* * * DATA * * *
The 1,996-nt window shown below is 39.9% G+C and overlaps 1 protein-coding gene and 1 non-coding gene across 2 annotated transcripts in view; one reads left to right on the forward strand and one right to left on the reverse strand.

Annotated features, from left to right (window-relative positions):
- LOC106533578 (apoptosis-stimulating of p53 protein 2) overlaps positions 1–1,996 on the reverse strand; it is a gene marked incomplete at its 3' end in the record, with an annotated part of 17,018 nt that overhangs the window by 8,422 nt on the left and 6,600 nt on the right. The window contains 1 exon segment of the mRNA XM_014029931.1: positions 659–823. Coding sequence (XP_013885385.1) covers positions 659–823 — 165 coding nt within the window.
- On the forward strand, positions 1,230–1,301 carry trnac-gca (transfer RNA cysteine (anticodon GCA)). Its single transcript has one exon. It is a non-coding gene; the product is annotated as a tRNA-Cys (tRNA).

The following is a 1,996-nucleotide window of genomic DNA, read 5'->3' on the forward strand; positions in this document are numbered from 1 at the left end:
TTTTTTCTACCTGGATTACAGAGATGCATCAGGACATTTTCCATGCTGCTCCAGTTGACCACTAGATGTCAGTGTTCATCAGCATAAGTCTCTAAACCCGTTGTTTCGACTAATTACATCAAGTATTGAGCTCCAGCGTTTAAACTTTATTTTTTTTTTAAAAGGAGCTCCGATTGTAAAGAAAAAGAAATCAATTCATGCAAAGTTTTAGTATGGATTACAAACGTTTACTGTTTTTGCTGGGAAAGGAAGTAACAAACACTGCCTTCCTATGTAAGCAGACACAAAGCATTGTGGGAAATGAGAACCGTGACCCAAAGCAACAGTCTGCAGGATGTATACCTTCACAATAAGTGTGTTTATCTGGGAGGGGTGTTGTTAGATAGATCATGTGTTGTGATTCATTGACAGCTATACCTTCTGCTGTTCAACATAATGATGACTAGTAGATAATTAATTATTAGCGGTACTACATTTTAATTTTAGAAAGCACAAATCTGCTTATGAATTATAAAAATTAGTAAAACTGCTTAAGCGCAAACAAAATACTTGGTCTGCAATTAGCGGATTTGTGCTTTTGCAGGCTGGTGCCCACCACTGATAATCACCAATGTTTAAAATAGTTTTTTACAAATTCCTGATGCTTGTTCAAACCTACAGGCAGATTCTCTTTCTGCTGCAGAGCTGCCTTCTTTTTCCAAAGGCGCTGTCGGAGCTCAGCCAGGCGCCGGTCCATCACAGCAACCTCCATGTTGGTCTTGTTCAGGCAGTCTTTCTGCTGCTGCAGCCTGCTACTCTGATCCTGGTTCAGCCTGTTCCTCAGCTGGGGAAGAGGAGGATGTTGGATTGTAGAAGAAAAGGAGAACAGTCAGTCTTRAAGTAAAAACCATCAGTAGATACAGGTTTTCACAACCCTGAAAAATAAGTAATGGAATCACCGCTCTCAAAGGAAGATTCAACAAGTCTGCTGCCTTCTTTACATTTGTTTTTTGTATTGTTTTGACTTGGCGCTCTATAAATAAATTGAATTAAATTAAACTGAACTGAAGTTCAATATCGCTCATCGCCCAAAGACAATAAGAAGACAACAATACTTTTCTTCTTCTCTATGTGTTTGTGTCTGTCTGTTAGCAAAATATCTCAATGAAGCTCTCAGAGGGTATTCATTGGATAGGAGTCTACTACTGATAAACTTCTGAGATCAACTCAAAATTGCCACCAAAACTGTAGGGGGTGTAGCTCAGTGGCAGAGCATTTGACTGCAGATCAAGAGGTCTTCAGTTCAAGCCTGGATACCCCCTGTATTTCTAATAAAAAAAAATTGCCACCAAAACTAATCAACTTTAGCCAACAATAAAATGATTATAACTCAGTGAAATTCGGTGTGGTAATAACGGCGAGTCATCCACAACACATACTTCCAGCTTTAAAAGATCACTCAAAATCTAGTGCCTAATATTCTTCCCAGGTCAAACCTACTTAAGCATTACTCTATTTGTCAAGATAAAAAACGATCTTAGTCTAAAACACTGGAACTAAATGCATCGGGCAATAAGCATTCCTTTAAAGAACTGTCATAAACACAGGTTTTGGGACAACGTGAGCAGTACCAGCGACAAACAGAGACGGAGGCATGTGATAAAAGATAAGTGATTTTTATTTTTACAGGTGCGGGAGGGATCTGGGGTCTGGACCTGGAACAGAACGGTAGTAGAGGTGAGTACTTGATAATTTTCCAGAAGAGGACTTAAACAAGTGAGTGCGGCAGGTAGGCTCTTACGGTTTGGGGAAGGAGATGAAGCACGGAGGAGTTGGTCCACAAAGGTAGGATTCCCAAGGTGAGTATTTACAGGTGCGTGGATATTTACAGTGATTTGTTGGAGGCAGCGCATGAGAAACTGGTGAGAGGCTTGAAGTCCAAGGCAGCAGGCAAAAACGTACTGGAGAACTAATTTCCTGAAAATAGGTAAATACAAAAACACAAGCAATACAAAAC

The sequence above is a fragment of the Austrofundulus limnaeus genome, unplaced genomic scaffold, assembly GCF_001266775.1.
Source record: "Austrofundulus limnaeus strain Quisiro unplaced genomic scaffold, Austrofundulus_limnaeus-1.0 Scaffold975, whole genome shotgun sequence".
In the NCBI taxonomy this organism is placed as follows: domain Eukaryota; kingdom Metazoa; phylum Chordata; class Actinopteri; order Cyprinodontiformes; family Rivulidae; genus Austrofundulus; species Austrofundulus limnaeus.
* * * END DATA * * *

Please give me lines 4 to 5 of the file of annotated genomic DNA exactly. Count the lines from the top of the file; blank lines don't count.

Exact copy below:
- On the forward strand, positions 1,230–1,301 carry trnac-gca (transfer RNA cysteine (anticodon GCA)). Its single transcript has one exon. It is a non-coding gene; the product is annotated as a tRNA-Cys (tRNA).

The following is a 1,996-nucleotide window of genomic DNA, read 5'->3' on the forward strand; positions in this document are numbered from 1 at the left end: